Responsive web promotes the evolution of the desktop website to also provide a mobile- and tablet-optimized experience, by serving conditional style sheets depending on size of the browser's viewport. The result is that a single website can fulfill the trifecta of serving as desktop, tablet and mobile website (and everything in between... such as the Galaxy Note). When properly executed, the dedicated mobile website becomes obsolete.
So what happens to the question of native mobile vs. mobile web? Well, that conversation has now changed to native mobile vs. responsive web. And as responsive web is establishing itself as a best practice, the arguments on the side of responsive web are stacking up. One of the major downsides to developing mobile applications and creating mobile websites is the cost of those solutions, often times duplicating features that already have been implemented for the desktop website. Responsive web removes this factor out of the equation, as the existing features are reused, albeit slightly reformatted to fit smaller screen resolutions. (Though, of course, the effort to update an existing site into a responsive one must be factored in.)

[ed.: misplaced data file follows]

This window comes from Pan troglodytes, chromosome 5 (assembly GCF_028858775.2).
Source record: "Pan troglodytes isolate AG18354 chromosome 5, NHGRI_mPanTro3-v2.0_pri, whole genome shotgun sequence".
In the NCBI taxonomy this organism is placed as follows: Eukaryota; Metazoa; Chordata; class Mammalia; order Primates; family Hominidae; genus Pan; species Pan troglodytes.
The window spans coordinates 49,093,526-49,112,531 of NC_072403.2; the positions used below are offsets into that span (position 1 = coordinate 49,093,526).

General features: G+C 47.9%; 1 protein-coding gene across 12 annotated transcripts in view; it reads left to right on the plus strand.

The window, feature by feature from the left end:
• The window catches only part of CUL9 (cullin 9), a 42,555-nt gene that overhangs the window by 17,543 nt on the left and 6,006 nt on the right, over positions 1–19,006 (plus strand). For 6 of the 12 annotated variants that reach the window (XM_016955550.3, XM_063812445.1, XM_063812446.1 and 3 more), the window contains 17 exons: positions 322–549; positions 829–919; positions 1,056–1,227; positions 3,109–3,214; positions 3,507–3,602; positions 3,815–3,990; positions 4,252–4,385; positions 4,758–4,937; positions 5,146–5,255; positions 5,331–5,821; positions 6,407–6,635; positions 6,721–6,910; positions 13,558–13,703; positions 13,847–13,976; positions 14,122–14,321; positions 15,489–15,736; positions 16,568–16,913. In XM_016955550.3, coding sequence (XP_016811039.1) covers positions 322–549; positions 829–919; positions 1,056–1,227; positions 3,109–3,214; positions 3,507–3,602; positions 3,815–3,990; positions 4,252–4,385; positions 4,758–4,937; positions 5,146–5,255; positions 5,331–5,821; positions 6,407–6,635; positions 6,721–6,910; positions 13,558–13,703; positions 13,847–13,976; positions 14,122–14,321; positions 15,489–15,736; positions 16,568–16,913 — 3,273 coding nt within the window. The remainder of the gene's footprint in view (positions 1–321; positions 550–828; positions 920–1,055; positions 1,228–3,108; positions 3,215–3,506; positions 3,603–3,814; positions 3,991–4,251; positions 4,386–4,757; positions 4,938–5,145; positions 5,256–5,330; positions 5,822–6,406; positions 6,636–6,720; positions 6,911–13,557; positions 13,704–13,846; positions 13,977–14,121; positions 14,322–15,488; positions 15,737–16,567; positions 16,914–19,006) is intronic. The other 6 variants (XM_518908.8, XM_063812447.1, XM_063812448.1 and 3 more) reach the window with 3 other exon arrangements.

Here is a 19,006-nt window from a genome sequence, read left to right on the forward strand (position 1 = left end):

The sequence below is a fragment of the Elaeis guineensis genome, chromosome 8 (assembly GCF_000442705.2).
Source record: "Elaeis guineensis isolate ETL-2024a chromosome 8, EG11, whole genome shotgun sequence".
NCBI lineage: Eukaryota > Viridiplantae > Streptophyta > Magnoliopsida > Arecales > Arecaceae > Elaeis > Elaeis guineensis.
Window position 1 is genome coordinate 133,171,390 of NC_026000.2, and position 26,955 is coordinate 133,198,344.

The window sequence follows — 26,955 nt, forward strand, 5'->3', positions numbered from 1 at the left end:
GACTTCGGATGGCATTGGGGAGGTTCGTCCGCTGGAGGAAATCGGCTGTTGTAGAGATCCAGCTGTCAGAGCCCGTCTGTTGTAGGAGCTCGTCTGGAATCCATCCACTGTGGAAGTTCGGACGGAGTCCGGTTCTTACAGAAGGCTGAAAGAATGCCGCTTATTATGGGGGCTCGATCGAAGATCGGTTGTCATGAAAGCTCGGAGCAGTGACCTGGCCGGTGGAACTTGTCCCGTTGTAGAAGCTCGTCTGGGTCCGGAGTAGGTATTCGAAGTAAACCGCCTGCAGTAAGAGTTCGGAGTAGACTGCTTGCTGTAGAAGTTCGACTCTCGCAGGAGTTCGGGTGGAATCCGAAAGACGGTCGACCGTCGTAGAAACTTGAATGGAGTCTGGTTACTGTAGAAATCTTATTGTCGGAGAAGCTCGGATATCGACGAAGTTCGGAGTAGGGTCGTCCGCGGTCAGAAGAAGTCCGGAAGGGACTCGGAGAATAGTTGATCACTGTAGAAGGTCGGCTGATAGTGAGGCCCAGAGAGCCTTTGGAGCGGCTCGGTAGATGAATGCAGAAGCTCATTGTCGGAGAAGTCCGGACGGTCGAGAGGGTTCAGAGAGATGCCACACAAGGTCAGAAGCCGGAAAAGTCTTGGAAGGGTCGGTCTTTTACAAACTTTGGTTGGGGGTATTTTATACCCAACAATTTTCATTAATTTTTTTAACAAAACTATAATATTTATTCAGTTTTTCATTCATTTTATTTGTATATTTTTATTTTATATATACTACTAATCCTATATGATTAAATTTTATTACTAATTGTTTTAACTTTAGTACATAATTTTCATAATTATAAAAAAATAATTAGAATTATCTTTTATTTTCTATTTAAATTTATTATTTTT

There will always be cases when a native application is the way to go, hands down. Some examples include any graphics heavy application or when there is the need for close hardware integration that HTML5 cannot provide (yet). Also, for now, device context-specific needs may be better addressed with a mobile-specific application or site (at least until the "one codebase-multiple contexts" challenge is solved). On the other hand, any company looking for a cost-effective way to target mobile users now has a new option in their playbook. I predict that in a matter of 12 - 18 months--as the need to consistently target users across devices becomes mission critical--every new website will need to implement responsive web practices. Choosing a responsive website over developing a native app or mobile website might just be an investment in the future.